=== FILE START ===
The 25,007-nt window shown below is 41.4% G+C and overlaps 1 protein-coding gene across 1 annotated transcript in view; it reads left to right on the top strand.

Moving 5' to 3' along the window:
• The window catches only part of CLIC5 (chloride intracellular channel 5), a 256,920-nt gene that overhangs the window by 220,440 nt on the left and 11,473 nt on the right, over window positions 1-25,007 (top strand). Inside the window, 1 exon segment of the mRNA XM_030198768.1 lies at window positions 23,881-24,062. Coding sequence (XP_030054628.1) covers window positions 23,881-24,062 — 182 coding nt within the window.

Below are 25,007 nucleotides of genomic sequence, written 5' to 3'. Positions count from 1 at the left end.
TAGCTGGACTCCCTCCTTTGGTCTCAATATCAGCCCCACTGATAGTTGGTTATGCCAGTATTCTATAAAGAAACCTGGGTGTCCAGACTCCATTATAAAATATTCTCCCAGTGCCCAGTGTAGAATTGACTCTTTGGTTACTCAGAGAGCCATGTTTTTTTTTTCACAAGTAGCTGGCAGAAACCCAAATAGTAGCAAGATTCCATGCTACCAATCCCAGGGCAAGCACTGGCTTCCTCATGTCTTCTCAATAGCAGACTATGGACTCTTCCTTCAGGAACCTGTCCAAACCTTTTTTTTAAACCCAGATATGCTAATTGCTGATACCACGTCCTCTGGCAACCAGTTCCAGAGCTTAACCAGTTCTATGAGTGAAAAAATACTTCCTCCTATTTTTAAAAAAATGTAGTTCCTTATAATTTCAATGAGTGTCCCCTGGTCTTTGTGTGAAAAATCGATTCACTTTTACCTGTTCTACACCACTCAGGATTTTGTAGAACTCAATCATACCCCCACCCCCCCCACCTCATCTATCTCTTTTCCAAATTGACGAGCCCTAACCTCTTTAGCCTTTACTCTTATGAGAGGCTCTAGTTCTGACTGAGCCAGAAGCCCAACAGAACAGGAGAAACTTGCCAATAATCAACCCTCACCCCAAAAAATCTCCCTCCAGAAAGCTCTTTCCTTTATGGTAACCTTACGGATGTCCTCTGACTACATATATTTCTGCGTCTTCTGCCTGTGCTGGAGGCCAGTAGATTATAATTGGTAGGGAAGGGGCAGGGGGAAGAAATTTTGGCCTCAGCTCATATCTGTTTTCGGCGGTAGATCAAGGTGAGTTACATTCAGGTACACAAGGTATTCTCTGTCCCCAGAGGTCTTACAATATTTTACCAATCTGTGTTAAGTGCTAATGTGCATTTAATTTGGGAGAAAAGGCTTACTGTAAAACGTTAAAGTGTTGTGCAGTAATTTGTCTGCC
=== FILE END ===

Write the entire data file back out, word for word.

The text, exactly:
The 25,007-nt window shown below is 41.4% G+C and overlaps 1 protein-coding gene across 1 annotated transcript in view; it reads left to right on the top strand.

Moving 5' to 3' along the window:
• The window catches only part of CLIC5 (chloride intracellular channel 5), a 256,920-nt gene that overhangs the window by 220,440 nt on the left and 11,473 nt on the right, over window positions 1-25,007 (top strand). Inside the window, 1 exon segment of the mRNA XM_030198768.1 lies at window positions 23,881-24,062. Coding sequence (XP_030054628.1) covers window positions 23,881-24,062 — 182 coding nt within the window.

Below are 25,007 nucleotides of genomic sequence, written 5' to 3'. Positions count from 1 at the left end.
TAGCTGGACTCCCTCCTTTGGTCTCAATATCAGCCCCACTGATAGTTGGTTATGCCAGTATTCTATAAAGAAACCTGGGTGTCCAGACTCCATTATAAAATATTCTCCCAGTGCCCAGTGTAGAATTGACTCTTTGGTTACTCAGAGAGCCATGTTTTTTTTTTCACAAGTAGCTGGCAGAAACCCAAATAGTAGCAAGATTCCATGCTACCAATCCCAGGGCAAGCACTGGCTTCCTCATGTCTTCTCAATAGCAGACTATGGACTCTTCCTTCAGGAACCTGTCCAAACCTTTTTTTTAAACCCAGATATGCTAATTGCTGATACCACGTCCTCTGGCAACCAGTTCCAGAGCTTAACCAGTTCTATGAGTGAAAAAATACTTCCTCCTATTTTTAAAAAAATGTAGTTCCTTATAATTTCAATGAGTGTCCCCTGGTCTTTGTGTGAAAAATCGATTCACTTTTACCTGTTCTACACCACTCAGGATTTTGTAGAACTCAATCATACCCCCACCCCCCCCACCTCATCTATCTCTTTTCCAAATTGACGAGCCCTAACCTCTTTAGCCTTTACTCTTATGAGAGGCTCTAGTTCTGACTGAGCCAGAAGCCCAACAGAACAGGAGAAACTTGCCAATAATCAACCCTCACCCCAAAAAATCTCCCTCCAGAAAGCTCTTTCCTTTATGGTAACCTTACGGATGTCCTCTGACTACATATATTTCTGCGTCTTCTGCCTGTGCTGGAGGCCAGTAGATTATAATTGGTAGGGAAGGGGCAGGGGGAAGAAATTTTGGCCTCAGCTCATATCTGTTTTCGGCGGTAGATCAAGGTGAGTTACATTCAGGTACACAAGGTATTCTCTGTCCCCAGAGGTCTTACAATATTTTACCAATCTGTGTTAAGTGCTAATGTGCATTTAATTTGGGAGAAAAGGCTTACTGTAAAACGTTAAAGTGTTGTGCAGTAATTTGTCTGCC